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Health hazard evaluation report: HETA-98-0285-2989, Vermont Housing & Conservation Board, Montpelier, Vermont.
Cincinnati, OH: U.S. Department of Health and Human Services, Public Health Service, Centers for Disease Control and Prevention, National Institute for Occupational Safety and Health, HETA 98-0285-2989, 2005 Dec; :1-14
The National Institute for Occupational Safety and Health (NIOSH) received a request in 1998 from the Vermont Housing and Conservation Board (VHCB) to evaluate worker exposures to lead-contaminated dust and the dispersion of dust to surroundings associated with exterior paint removal and surface preparation. The VHCB arranged a demonstration project that included three paint removal/surface preparation methods performed by a Vermont licensed lead abatement contractor. The objective was to determine which method produced the least amount of dust exposure and dispersion. A NIOSH site visit was made in August 1998; the sampling results were provided to the VHCB in 1999. During the demonstration project workers removed exterior lead-based paint from clapboard siding of a single- family wood-frame house using three methods: dry scraping with manual sanding, wet scraping with manual sanding, and dry scraping with power sanding. NIOSH investigators conducted task-based sampling during four trials per method. Trials took place on different sections of the painted siding. Samples collected during each were for personal breathing zone (PBZ) and area airborne lead (PbA) (both NIOSH Manual of Analytical Methods [NMAM] Method 7105), lead in paint, and lead in the dispersed surface dust (PbS). PbS samples were collected using stationary dustfall collectors, each containing a clean unfolded pre-moistened hand wipe (Wash n' Dri) centered in the tray. Eight PbS samples were collected in two rows on the ground at zero, 6, 10, and 20 feet perpendicular to the siding. The mean lead concentration measured in painted surfaces was 18.7% (range for section means 4.8%- 27%). The highest PBZ PbA exposures were measured during dry scraping/power sanding with an improperly functioning (80%-blocked) HEPA vacuum dust collection system: 820 and 1600 micrograms per cubic meter (microg/m3) as task-based time-weighted averages (TWA) over 1-2 hours. PBZ PbA concentrations during dry scraping/manual sanding were lower, ranging from 29 to 160 microg/m3, and dry scraping/power sanding with a properly functioning HEPA vacuum system and wet scraping/manual sanding produced the lowest PBZ PbA results, ranging from 3.5 to 53 microg/m3, task-based TWA. The area PbA results at 10 ft from the work surfaces were low, ranging from 0.16 to 8.2 microg/m3. For all three methods, mean concentrations of PbS measured on the ground at zero ft and 6 ft from the house foundation ranged from 1300 to 7,600,000 microg/f2. After statistically controlling for distance, method, paint Pb concentration and the percent paint removed from substrate in a linear model, distance was significantly associated with PbS (p-value= < 0.0001). NIOSH investigators found that worker exposures to lead during dry scraping/power sanding without functional dust collection controls were a health hazard. Worker exposures during wet scraping/manual sanding were relatively low, but could be a health hazard if the activity is performed 8 hours or more. After paint removal, high concentrations of lead in settled dust were found at distances of zero to 10 ft from the work surfaces. Recommendations included (1) use effective engineering controls on power sanding equipment to limit lead dust exposure and dust dispersion to surroundings; (2) use respirators to reduce worker exposure to lead dust during dry scraping and power sanding until engineering and/or administrative controls are effective in reducing exposures below the OSHA PEL; and (3) use good hygiene practices.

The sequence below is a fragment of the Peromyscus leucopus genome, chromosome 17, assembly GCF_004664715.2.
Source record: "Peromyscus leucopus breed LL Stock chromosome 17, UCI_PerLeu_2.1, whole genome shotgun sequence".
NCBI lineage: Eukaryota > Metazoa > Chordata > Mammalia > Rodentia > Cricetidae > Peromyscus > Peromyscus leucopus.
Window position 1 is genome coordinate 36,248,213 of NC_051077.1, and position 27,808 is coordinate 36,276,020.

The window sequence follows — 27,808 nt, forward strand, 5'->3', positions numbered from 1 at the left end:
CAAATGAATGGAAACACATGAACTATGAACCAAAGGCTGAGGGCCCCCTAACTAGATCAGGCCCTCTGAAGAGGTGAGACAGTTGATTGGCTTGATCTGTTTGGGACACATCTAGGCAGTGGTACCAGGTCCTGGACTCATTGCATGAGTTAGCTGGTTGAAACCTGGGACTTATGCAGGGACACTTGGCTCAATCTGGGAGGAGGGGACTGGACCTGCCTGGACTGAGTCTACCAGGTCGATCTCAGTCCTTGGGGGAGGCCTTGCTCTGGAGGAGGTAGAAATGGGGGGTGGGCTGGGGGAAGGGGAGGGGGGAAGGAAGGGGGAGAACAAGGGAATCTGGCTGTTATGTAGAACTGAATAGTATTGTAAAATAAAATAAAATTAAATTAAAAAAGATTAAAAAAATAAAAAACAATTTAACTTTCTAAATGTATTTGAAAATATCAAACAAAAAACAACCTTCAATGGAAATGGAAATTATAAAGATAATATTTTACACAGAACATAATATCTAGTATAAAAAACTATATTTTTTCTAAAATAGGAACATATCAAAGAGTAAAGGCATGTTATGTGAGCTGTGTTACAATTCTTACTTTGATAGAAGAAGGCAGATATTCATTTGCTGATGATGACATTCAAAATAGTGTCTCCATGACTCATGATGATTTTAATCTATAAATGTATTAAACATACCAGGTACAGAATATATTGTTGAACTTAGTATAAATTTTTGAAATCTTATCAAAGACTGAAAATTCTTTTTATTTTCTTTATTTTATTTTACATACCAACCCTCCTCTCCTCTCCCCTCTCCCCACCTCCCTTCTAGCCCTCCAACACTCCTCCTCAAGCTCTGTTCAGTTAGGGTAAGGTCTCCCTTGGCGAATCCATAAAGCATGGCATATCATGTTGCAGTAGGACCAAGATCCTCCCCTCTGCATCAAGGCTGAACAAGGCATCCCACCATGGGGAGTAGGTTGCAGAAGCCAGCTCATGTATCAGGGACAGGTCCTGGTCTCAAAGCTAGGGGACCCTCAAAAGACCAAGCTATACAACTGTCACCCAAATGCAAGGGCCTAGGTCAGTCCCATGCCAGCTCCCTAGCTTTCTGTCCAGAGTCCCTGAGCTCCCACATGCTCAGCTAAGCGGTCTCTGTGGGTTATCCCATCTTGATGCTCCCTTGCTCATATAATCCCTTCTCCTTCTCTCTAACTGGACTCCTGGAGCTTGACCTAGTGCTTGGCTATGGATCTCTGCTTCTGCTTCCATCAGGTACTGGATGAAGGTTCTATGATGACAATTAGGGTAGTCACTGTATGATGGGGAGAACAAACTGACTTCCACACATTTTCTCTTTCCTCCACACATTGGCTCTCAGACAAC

Region-1; Hazard-Confirmed; Painters; Paints; Lead-compounds; Heavy-metals; Dust-particles; Dust-control; Dust-control-equipment; Engineering-controls; Respirable-dust; Respirators; Respiratory-protection; Respiratory-protective-equipment; Author Keywords: House painting; lead; lead abatement; paint removal; sanding; scraping; dust
Field Studies; Hazard Evaluation and Technical Assistance
NTIS Accession No.
National Institute for Occupational Safety and Health
Page last reviewed: September 2, 2020
Content source: National Institute for Occupational Safety and Health Education and Information Division